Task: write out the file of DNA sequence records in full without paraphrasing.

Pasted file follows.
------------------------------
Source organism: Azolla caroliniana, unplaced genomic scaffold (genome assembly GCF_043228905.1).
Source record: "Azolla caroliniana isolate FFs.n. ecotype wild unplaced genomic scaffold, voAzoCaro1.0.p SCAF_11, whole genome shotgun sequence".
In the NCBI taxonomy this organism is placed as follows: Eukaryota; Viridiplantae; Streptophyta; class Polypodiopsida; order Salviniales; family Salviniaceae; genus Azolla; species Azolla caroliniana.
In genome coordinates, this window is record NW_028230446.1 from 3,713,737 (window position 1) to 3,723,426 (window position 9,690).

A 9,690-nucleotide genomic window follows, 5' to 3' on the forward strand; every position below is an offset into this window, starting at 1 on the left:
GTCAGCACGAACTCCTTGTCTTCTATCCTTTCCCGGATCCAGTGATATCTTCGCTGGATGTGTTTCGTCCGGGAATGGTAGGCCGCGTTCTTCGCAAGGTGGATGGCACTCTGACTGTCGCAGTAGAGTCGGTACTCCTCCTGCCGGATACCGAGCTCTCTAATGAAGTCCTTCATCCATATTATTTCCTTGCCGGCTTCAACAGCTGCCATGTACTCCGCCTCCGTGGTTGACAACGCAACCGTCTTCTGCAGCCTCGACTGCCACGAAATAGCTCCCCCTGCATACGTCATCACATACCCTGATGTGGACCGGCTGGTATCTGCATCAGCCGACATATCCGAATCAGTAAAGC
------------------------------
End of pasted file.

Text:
Source organism: Azolla caroliniana, unplaced genomic scaffold (genome assembly GCF_043228905.1).
Source record: "Azolla caroliniana isolate FFs.n. ecotype wild unplaced genomic scaffold, voAzoCaro1.0.p SCAF_11, whole genome shotgun sequence".
In the NCBI taxonomy this organism is placed as follows: Eukaryota; Viridiplantae; Streptophyta; class Polypodiopsida; order Salviniales; family Salviniaceae; genus Azolla; species Azolla caroliniana.
In genome coordinates, this window is record NW_028230446.1 from 3,713,737 (window position 1) to 3,723,426 (window position 9,690).

A 9,690-nucleotide genomic window follows, 5' to 3' on the forward strand; every position below is an offset into this window, starting at 1 on the left:
GTCAGCACGAACTCCTTGTCTTCTATCCTTTCCCGGATCCAGTGATATCTTCGCTGGATGTGTTTCGTCCGGGAATGGTAGGCCGCGTTCTTCGCAAGGTGGATGGCACTCTGACTGTCGCAGTAGAGTCGGTACTCCTCCTGCCGGATACCGAGCTCTCTAATGAAGTCCTTCATCCATATTATTTCCTTGCCGGCTTCAACAGCTGCCATGTACTCCGCCTCCGTGGTTGACAACGCAACCGTCTTCTGCAGCCTCGACTGCCACGAAATAGCTCCCCCTGCATACGTCATCACATACCCTGATGTGGACCGGCTGGTATCTGCATCAGCCGACATATCCGAATCAGTAAAGC